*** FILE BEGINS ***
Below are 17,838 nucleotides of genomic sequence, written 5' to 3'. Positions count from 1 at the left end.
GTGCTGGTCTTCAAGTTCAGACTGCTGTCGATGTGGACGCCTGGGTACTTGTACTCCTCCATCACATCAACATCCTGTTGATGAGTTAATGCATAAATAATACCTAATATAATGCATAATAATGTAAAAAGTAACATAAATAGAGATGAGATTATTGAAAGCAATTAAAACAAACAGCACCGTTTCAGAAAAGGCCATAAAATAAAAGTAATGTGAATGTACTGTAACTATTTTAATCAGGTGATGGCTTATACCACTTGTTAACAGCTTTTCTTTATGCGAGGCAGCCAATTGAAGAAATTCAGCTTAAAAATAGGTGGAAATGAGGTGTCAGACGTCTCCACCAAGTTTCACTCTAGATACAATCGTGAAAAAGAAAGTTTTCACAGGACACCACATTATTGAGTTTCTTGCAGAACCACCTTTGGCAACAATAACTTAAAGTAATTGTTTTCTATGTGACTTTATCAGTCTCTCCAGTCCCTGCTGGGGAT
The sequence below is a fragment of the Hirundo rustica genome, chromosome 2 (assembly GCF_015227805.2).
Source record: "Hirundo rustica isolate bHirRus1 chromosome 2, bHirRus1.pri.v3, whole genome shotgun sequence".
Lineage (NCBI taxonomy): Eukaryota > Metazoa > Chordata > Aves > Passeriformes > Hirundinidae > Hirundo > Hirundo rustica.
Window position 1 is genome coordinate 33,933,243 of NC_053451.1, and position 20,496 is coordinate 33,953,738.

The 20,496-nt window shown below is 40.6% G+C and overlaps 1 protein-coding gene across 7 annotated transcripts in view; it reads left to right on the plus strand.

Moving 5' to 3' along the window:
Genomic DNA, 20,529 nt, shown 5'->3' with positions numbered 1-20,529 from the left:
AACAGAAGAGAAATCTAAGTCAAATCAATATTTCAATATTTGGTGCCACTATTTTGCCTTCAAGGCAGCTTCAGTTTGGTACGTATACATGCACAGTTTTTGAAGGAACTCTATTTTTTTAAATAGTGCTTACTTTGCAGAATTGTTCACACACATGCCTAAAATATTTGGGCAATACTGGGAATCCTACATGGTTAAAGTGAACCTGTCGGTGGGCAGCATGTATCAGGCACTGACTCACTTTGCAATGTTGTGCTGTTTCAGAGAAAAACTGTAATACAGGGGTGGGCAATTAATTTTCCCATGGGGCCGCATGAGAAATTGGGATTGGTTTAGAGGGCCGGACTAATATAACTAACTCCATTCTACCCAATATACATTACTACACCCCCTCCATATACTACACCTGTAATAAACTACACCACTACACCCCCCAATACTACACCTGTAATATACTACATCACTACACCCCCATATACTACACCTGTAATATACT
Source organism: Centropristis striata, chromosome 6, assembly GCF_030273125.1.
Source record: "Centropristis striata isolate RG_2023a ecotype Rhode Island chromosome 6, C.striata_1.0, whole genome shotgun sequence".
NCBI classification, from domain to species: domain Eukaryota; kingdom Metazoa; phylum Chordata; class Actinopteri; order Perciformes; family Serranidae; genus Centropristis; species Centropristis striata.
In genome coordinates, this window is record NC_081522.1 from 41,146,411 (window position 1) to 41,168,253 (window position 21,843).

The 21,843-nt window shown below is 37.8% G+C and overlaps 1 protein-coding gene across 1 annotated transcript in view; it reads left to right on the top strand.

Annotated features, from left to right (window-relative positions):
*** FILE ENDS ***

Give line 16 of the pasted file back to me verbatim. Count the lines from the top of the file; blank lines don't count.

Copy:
Annotated features, from left to right (window-relative positions):